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Chencinski v. Myers

United States District Court, S.D. Illinois

December 5, 2019

ROBERT CHENCINSKI, #B75443, Plaintiff,



         Plaintiff Robert Chencinski, an inmate in the Illinois Department of Corrections, filed this case alleging deprivation of his constitutional rights pursuant to 42 U.S.C. § 1983, as well as violations of the Americans with Disabilities Act (“ADA”) and the Rehabilitation Act (“RA”). Chencinski claims that Defendants are denying him adequate accommodation under the ADA and RA for his neurological condition, blepharospasm, by failing to provide a safely accessible bed and are also deliberately indifferent to his serious medical needs regarding treatment of his blepharospasm and dental care.

         Several motions filed by Chencinski are now before the Court: Motion for Reconsideration for Appointment of Counsel (Doc. 28); Motion for Status regarding his motion for a preliminary injunction (Doc. 29); Motion for Default Judgment on his request for injunctive relief (Doc. 32); Motion Requesting Court Orders (Doc. 39); and Preliminary Injunction Exhibits in Response to Defendants' Answers (Doc. 41).

         Motion for Reconsideration

         As stated in the Merit Review Order (Doc. 8, p. 10), as a litigant in a civil case, Chencinski has no right to counsel. Romanelli v. Suliene, 615 F.3d 847, 851 (7th Cir. 2010). Of course, a district court “may request an attorney to represent any person unable to afford counsel.” 28 U.S.C. § 1915 (e)(1). Recruitment of counsel lies within the sound discretion of the Court. See Pruitt v. Mote, 503 F.3d 647, 654 (7th Cir. 2007) (citing Johnson v. Doughty, 433 F.3d 1001, 1006 (7th Cir. 2006)). Determining whether to appoint counsel is a two-prong inquiry. Pruitt, 503 F.3d at 655. The threshold question is whether the indigent plaintiff has made a reasonable attempt to obtain counsel or been effectively precluded from doing so. Santiago v. Walls, 599 F.3d 749, 761 (7th Cir. 2010). Only if the threshold has been met will the Court consider the second prong, i.e., whether the plaintiff appears competent to litigate the case given its difficulty. Pruitt, 503 F.3d at 655.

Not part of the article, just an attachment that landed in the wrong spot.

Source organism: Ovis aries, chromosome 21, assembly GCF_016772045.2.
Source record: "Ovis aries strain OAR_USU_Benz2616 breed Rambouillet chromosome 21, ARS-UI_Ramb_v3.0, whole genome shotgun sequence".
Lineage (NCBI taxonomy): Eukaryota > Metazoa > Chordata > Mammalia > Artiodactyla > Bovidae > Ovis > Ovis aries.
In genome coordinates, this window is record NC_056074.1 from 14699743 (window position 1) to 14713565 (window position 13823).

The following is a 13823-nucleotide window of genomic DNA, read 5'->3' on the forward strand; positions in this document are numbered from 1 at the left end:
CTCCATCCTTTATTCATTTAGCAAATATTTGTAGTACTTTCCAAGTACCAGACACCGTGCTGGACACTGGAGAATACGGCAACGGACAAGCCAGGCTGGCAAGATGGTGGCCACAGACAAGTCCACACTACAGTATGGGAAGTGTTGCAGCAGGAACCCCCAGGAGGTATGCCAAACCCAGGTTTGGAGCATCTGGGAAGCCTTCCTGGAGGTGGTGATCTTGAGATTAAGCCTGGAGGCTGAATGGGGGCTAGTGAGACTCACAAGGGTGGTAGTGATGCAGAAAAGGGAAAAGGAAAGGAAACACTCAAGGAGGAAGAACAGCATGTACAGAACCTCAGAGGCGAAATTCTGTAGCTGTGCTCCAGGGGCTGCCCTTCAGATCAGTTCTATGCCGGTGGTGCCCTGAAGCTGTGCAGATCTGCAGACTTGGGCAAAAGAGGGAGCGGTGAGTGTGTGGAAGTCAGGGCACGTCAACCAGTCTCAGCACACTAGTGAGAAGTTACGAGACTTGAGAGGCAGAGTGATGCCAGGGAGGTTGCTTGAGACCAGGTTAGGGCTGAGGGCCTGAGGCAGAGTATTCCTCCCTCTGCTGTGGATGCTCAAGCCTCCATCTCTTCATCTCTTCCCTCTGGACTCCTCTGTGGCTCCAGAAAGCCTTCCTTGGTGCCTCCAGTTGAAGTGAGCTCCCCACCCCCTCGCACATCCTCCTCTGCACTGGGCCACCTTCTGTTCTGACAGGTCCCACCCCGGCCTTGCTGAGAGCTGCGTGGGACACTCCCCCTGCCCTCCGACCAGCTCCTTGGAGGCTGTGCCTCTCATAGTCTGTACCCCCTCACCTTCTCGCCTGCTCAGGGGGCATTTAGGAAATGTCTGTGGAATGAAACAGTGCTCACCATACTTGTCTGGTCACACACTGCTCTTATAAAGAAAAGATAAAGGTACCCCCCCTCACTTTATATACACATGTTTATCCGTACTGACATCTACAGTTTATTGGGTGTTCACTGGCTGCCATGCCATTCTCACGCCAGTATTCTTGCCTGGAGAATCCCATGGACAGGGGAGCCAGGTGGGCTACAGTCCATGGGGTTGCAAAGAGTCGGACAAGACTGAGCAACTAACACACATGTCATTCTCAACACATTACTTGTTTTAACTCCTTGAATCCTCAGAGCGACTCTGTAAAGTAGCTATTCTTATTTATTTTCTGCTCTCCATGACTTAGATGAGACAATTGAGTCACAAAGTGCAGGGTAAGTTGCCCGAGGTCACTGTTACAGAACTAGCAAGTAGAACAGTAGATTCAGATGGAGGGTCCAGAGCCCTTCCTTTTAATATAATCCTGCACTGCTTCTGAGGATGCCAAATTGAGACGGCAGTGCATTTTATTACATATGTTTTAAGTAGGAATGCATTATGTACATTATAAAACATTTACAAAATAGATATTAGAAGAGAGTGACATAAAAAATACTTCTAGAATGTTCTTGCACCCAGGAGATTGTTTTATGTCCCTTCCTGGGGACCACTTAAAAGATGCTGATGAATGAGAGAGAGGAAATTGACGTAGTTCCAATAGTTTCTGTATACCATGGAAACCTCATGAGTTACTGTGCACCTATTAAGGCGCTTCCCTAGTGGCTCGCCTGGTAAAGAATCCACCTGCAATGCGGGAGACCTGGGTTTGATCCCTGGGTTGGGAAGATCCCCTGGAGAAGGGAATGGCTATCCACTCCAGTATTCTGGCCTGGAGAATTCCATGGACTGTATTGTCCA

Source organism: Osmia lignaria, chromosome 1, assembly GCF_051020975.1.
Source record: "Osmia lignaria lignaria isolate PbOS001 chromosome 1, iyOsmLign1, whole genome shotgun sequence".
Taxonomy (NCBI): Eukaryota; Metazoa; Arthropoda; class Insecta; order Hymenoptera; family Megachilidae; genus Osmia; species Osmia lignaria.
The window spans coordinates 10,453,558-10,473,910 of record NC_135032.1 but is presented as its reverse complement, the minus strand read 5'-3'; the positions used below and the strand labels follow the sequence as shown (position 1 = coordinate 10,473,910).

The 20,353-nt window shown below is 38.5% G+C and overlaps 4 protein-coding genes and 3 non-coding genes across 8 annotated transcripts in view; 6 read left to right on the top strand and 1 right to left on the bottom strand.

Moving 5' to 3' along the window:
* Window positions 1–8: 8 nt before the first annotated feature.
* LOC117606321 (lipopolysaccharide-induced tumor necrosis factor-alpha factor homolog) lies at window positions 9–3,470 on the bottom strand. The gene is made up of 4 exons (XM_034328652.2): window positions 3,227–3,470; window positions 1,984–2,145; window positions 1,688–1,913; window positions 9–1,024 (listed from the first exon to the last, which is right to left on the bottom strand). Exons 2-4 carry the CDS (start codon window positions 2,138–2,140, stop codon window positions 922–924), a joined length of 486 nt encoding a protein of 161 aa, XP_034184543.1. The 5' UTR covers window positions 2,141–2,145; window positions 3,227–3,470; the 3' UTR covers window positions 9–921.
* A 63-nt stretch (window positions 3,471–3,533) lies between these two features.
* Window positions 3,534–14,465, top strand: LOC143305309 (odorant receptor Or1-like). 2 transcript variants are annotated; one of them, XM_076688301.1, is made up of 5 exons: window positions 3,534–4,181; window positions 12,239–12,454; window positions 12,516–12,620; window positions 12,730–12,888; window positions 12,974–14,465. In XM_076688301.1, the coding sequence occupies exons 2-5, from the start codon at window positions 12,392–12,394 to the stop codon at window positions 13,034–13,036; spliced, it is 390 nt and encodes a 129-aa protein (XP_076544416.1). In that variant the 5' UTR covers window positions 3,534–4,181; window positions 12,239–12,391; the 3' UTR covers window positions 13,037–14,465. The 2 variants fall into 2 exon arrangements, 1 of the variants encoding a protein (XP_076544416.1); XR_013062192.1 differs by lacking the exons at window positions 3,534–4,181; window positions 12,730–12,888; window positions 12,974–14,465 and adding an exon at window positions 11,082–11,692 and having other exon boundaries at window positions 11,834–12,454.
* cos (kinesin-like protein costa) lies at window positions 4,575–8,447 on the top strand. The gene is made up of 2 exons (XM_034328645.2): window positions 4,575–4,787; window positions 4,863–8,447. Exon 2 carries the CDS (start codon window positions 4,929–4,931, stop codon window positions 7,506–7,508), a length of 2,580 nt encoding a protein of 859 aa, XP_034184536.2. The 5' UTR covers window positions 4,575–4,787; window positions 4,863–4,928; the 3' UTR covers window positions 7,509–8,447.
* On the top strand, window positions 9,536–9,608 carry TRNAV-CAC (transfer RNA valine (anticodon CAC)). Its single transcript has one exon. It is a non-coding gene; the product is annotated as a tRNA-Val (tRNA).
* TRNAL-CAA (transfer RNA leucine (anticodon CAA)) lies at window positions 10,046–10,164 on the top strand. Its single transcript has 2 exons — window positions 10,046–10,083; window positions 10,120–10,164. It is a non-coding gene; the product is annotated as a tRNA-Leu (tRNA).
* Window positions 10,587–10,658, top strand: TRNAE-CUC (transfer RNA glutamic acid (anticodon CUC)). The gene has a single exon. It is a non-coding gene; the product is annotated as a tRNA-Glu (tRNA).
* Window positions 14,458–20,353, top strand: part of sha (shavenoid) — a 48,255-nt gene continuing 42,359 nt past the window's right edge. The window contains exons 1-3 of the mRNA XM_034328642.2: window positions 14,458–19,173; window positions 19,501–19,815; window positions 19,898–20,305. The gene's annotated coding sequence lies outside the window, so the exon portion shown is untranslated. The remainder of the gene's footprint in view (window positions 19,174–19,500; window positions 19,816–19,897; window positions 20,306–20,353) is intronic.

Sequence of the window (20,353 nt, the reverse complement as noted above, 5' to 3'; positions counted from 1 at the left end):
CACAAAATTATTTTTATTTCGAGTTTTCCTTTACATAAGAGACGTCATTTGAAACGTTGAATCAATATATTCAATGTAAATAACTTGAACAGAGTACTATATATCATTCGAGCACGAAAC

In his Motion for Reconsideration for Appointment of Counsel, Chencinski asks again for the Court to request an attorney to represent him because imprisonment greatly limits his ability to litigate the case and pending injunction motion. He also lists all of the documents and testimony he will need for the preliminary injunction hearing and trial. (Doc. 28, p. 2). The Court still finds, however, that Chencinski is competent to litigate this matter without representation at this time. Significantly, a review of the docket demonstrates that not only has Chencinski's Complaint survived screening, but his numerous pleadings demonstrate an ability to construct coherent sentences, relay information to the Court, and follow the directions of the Court. While the Court notes Chencinski's concerns with regard to his ability to investigate and collect documents due to his incarceration, such concerns are not unique to him as a pro se litigant and do not necessarily warrant recruitment of counsel. Chencinski's motion is denied without prejudice. Should the case increase in complexity as it advances to trial, or should discovery prove overly burdensome, Chencinski may refile his motion, and the Court will be willing to revisit recruitment of counsel at that time.

         Motion Requesting Court Orders

         In Chencinski's Motion for Court Orders, (Doc. 39), he states that if the Court does not recruit counsel on his behalf, then he asks that the Court issue a list of orders against Defendants regarding his access to the law library, a required affidavit from another inmate, pictures and measurements of his cell, copies of medical records, and camera footage. Defendants have filed Responses to the requests (Docs. 42, 43).